• 7. US Non Farm Payrolls Amid fears of a “jobless recovery,” the market has become very sensitive to this indicator, which measures new jobs created in the US. U.S. Current Account... US Trade Balance A measure of how much the US exports compared to how much it imports. To many net imports can drive the value of the dollar down, since more capital is leaving the US and being sold abroad, which drives down the value of the dollar. US TIC Data Treasury Inflow Capital is a measure of how much foreign buying of US securities is happening. This can offset an imbalance of too many imports, since money is coming to the US to purchase goods which drives the value of the dollar back up. US Retail Sales The US economy is largely driven by consumer demand. If this number is unhealthy, it can indicate a decline. FOMC Minutes The breakdown of Federal Open Market Committee meetings. Scoured for any clues about how the Fed perceives the state of the Economy. Since the Fed makes interest rate decisions, insight into their outlook can help the market predict the interest rate outlook. Japanese Inflation A measure of inflation in Japan. Closely monitored because when too high or too low, it can prompt a change in the interest rate outlook of a country. Japanese Consumer Spending A measure of how much Japanese consumers are spending. The Japanese economy is driven primarily by its export sector, but consumer spending is an important gauge of economic activity and prosperity. BoJ Monetary Policy Meeting When Japanese bank officials meet to determine monetary policy. Has direct implications for currency traders since they often hint at whether or not they intend to intervene to protect the Yen from becoming too expensive—hence making their exports more expensive. Japanese Trade Balance Japanese imports vs. exports – the Japanese economy is highly dependent on exports; a drastic change in this number can have implications on the value of the Yen. Japanese Industrial Production A measure of activity in the Japanese manufacturing sector. This acts as a gauge for the level of production and growth in the economy. Tankan Survey A quarterly business survey gives a detailed assessment of Japanese business conditions. The headline number shows the difference between the proportion of optimistic businesses and the proportion of pessimistic businesses. A large positive number means that optimism pervades. All About the Majors: GBP/USD The GBP/USD, also called the cable, is by far the most volatile pair of all the majors. Prone to huge breakouts and dramatic reversals, the pair can move uninterrupted for hundreds of pips, providing multiple opportunities to traders in all time frames. When the US lowered interest rates, the GBP/USD became a hot carry trade – especially when the housing bubble in the UK prompted the Bank of England to raise UK interest rates further. However, this is becoming less the case with every rate hike out of the US – making the pair extremely sensitive to any changes in the interest rate outlook for either country. The volatile pair trades most actively from London open until lunchtime in the UK (around 4:30 AM EST) and then during early US trading session (7AM to 10 AM EST). It can often travel 150-200 pips a day.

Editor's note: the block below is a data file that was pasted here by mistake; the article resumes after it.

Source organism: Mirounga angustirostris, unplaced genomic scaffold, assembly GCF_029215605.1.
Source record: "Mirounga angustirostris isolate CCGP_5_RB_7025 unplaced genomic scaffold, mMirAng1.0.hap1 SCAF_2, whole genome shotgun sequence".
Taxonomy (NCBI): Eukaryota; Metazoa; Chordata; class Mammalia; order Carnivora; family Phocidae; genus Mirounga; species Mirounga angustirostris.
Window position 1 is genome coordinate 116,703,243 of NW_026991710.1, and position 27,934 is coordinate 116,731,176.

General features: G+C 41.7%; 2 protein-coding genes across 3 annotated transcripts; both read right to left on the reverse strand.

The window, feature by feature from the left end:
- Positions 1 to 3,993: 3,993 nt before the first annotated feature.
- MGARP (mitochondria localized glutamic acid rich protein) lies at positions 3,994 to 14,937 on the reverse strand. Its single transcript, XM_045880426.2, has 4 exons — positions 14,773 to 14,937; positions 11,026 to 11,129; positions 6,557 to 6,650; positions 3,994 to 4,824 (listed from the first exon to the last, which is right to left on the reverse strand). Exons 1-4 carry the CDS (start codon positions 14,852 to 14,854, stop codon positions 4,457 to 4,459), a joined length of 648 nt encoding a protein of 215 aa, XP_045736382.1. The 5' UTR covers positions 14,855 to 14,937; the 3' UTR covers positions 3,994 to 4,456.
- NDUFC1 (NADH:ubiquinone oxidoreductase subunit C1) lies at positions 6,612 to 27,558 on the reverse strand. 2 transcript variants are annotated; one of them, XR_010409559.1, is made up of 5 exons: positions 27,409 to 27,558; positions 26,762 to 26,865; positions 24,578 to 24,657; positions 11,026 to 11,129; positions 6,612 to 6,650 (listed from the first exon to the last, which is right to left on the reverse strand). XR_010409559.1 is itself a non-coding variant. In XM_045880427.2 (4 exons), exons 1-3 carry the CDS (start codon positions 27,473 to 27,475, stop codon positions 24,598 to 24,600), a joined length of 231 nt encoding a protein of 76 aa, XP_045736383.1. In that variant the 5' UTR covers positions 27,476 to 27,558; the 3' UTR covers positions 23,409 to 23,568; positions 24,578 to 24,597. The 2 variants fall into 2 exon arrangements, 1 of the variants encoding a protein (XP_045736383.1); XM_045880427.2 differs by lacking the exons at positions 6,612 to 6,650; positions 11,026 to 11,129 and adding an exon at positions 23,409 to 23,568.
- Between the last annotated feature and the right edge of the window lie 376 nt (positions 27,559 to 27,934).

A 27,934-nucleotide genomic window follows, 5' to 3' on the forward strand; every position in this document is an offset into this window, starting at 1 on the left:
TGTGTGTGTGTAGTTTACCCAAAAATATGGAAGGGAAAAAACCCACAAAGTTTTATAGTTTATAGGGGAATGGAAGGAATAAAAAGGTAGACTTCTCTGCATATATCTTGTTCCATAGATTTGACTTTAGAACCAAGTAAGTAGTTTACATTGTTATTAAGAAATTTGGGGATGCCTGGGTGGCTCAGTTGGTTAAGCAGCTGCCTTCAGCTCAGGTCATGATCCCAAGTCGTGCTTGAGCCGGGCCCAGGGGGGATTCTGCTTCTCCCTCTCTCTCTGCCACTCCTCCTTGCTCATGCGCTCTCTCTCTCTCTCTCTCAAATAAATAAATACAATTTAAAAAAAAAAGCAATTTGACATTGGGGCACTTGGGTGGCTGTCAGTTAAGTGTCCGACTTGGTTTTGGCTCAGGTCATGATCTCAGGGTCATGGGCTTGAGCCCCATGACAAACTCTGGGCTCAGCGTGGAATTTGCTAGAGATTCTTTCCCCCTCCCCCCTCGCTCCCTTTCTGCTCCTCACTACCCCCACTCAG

• 8. GBP/USD Profile Breakouts and reversals in the GBPUSD can be momentous-- active traders are advised to respect their stops!  Average daily range: 156 pips  Most volatile major; can make huge moves in a single day  Good for: trading in all time frames, depending on strategy frames, RefcoFX Analyst Says: One of the most exciting and volatile currencies in the world! Traders focus on interest rate outlooks above all else-- the housing bubble in the UK has provided opportunities as the Bank of England has raised rates to control inflation. HOT Buttons: What moves GBP/USD? Shifts in monetary outlook for the GBP Since the GBP is held by many in carry trades, this pair is very sensitive to any changes in interest rate outlooks. UK housing market The UK housing market is the Bank of England’s top gauge for inflation in the UK. The housing bubble prompted a series of rate hikes, and new developments are closely monitored by the market. US economic data The market is very sensitive to the outlook for the US economy, since recovery has been uncertain. A pickup can have implications for the US interest rate outlook, which could also affect the value of the GBP/USD. Fundamentals to Watch FOMC Rate Decisions Watched closely since any increases in the interest rate automatically bring in foreign capital, increasing the value of the dollar. US Non Farm Payrolls Amid fears of a "jobless recovery," the market has become very sensitive to this indicator, which measures new jobs created in the US. U.S. Current Account... US Trade Balance A measure of how much the US exports compared to how much it imports. Too many net imports can drive the value of the dollar down, since more capital is leaving the US and being sold abroad, which drives down the value of the dollar. US TIC Data Treasury Inflow Capital is a measure of how much foreign buying of US securities is happening. This can offset an imbalance of too many imports, since money is coming to the US to purchase goods which drives the value of the dollar back up. US Retail Sales The US economy is largely driven by consumer demand. If this number is unhealthy, it can indicate a decline. FOMC Minutes The breakdown of Federal Open Market Committee meetings. Scoured for any clues about how the Fed perceives the state of the Economy. Since the Fed makes interest rate decisions, insight into their outlook can help the market predict the interest rate outlook. Bank of England Meeting Meeting at which Bank of England officials set monetary policy and decide whether to change interest rates or leave them the same. UK Housing Prices The UK housing market is the number one gauge of inflation in the United Kingdom. It is closely watched since the Bank of England will raise rates if growth is too high. UK Unemployment The UK economy is closely monitored for any changes. Unemployment is a good general indicator of the health of an economy.